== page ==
Why I Complain About My First World Problems

MB Sanok

Yes, I have First World problems. I tend to complain about simple things that are truly unimportant in the grand scheme of things, and this may make me seem like a petty, spoiled person.

Truthfully, though, no one is limited to silly, stereotypically middle-class American problems. Along with my latte growing cold and Netflix not carrying the show I want to binge-watch, I do have “real” problems (unless you’re the optimist who labels them opportunities). My daughter has autism; I live on a street where criminal incidents involving either something or someone in the neighborhood have occured;  my son has a nut allergy making me a voracious reader of labels and paranoid interrogator of others who offer him food; an enormous tree fell on my house four years ago, almost totaling my car and damaging my house, which insurance didn’t completely cover; both my parents developed cancer a total of three times (breast cancer twice for my mom; my father succumbing to pancreatic cancer within a short amount of time, dying when I was almost nine); I am estranged from some relatives for complex reasons not necessarily involving me in the dysfunction that is family.

Yet I am surviving and flourishing in my life and content to be me.

When I sweat the small stuff and complain about the mall traffic near my house which hinders me from returning a pair of pants to that specific mall for which I can’t find the receipt, it’s actually a respite and temporary distraction from my real problems.

I complain about trivial matters in order to avoid dwelling on the large, scary unknowns and past harrowing situations that may eat me alive. When I allow my anxiety to rear its ugly head, I develop physical problems, like the acid-reflux disease that afflicted me soon after a problem in my daughter’s class occurred involving Child Protective Services.

Focusing on the inanity of First World problems relieves me from thinking about child safety issues, the economy, Ebola, or any other daunting malady that I cannot singlehandedly conquer.  I do so for the same reason that people obsess over the plot twists and death toll in The Walking Dead or how the Eagles/Giants/(insert sports team here) can’t consistently get it together and win or how big Kim Kardashian’s butt is or isn’t according to the time of day. How can we avail ourselves of life-threatening problems and global issues when the answers are beyond our knowledge, capabilities, and limited resources?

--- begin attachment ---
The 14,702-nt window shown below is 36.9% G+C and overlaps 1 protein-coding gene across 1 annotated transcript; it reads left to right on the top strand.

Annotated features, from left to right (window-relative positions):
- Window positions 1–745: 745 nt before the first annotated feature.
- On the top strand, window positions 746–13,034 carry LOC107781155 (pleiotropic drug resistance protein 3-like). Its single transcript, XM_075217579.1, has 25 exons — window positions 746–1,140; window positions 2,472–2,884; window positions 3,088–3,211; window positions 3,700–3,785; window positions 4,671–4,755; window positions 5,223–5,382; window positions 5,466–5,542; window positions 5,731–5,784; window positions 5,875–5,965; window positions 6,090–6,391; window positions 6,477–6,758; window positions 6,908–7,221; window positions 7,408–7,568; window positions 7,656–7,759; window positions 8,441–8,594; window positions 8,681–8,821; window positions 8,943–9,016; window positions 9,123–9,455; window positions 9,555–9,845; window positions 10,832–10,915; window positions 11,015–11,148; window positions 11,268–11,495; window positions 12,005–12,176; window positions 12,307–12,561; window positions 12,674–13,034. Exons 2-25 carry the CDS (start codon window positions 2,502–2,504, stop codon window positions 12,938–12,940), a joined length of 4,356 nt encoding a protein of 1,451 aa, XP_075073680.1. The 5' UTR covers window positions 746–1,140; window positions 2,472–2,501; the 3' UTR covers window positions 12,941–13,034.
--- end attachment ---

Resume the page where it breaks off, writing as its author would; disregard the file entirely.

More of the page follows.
Of course, I worry about these very real issues and wonder what my part is and how I can help.  I wish I were that one person to abolish these problems, but I’m not Sarah Connor from The Terminator, after all. Honestly, some days the most I feel I can do is to wash my hands thoroughly, follow the rules, and bulk up the economy by buying stuff I don’t need — like the pants I now need to return. And is that really helping? How can I obsess over the extremely tough issues, making myself feel useless, sick and sleepless, when trivial problems can be resolved easily and succinctly with my own current skill set?

Here’s the upside to my ability to sweat the small stuff and complain about trivial matters with colorful gusto:  it gives me the energy to contribute in small, meaningful ways to the greater good.  I volunteer for a few different non-profit organizations.  I raise awareness by talking about autism and other important issues close to me. I donate unneeded belongings to charitable organizations. I recycle. I’d like to think that I’m making a difference in the world, no matter how infinitesimally small. I’m sure I’m not doing nearly enough, but it’s overwhelming and frightening to think of the problems that I cannot resolve today or tomorrow as opposed to obsessing over the fact that I’m missing the latest Glamour magazine that never arrived in the mail.

I love it when my greatest problem focuses on what to prepare for dinner when I despise cooking or the fact that my kids hoard junk and won’t allow me to toss out the ripped Barbie dress because it’s the perfect outfit to go out with Ken in the pink, plastic convertible. That’s when life is excellent and worthy of cheering on!  If I focus on the stupidity that daily life as a boring, middle-class housewife can bring, it means things are good! I’m happy! Anxiety and depression are not at an all-time, red threat level high!

So I will embrace my First World problems while secretly obsessing about the very real worries that affect me personally and the world in general.  If this enables me to contribute in small ways that create positive change, it’s the least I can do. If I can be part of the solution — complaining aside — and not another First World problem, I am thankful for that.



Why I Complain About My First World Problems by M.B. Sanok

This post was syndicated with permission to BonBon Break Media, LLC.

M.B. Sanok is a freelance writer and stay-at-home mom living with her family in South Jersey. She is a contributing writer for Jersey Moms Blog, and her work has also appeared in South Jersey MOM magazine, MetroKids MomSpeak, and on BlogHer. In her spare time, she volunteers for the International MOMS Club, a non-profit support group for stay-at-home moms.